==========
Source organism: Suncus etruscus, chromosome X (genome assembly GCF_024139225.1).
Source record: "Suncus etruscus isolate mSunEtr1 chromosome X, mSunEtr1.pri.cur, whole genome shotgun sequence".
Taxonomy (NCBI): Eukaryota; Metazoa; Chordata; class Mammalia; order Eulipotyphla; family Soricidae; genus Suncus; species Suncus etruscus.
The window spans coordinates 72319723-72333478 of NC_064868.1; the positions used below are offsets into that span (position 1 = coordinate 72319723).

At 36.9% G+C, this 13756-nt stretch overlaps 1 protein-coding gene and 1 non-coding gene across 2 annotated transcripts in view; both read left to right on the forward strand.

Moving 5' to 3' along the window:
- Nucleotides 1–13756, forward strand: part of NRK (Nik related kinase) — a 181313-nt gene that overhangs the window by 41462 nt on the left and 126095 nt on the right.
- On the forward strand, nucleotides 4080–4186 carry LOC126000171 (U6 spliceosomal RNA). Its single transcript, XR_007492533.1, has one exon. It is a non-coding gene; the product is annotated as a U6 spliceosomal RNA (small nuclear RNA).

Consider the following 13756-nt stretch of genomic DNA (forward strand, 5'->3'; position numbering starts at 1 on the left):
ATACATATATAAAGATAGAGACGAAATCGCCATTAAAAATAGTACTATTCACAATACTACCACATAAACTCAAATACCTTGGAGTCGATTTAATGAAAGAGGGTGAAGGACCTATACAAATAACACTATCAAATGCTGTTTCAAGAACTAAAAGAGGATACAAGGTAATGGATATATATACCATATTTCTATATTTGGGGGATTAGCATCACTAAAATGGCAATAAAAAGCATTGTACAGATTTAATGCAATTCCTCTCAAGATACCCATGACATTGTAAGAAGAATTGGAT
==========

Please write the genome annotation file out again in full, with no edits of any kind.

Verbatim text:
Source organism: Suncus etruscus, chromosome X (genome assembly GCF_024139225.1).
Source record: "Suncus etruscus isolate mSunEtr1 chromosome X, mSunEtr1.pri.cur, whole genome shotgun sequence".
Taxonomy (NCBI): Eukaryota; Metazoa; Chordata; class Mammalia; order Eulipotyphla; family Soricidae; genus Suncus; species Suncus etruscus.
The window spans coordinates 72319723-72333478 of NC_064868.1; the positions used below are offsets into that span (position 1 = coordinate 72319723).

At 36.9% G+C, this 13756-nt stretch overlaps 1 protein-coding gene and 1 non-coding gene across 2 annotated transcripts in view; both read left to right on the forward strand.

Moving 5' to 3' along the window:
- Nucleotides 1–13756, forward strand: part of NRK (Nik related kinase) — a 181313-nt gene that overhangs the window by 41462 nt on the left and 126095 nt on the right.
- On the forward strand, nucleotides 4080–4186 carry LOC126000171 (U6 spliceosomal RNA). Its single transcript, XR_007492533.1, has one exon. It is a non-coding gene; the product is annotated as a U6 spliceosomal RNA (small nuclear RNA).

Consider the following 13756-nt stretch of genomic DNA (forward strand, 5'->3'; position numbering starts at 1 on the left):
ATACATATATAAAGATAGAGACGAAATCGCCATTAAAAATAGTACTATTCACAATACTACCACATAAACTCAAATACCTTGGAGTCGATTTAATGAAAGAGGGTGAAGGACCTATACAAATAACACTATCAAATGCTGTTTCAAGAACTAAAAGAGGATACAAGGTAATGGATATATATACCATATTTCTATATTTGGGGGATTAGCATCACTAAAATGGCAATAAAAAGCATTGTACAGATTTAATGCAATTCCTCTCAAGATACCCATGACATTGTAAGAAGAATTGGAT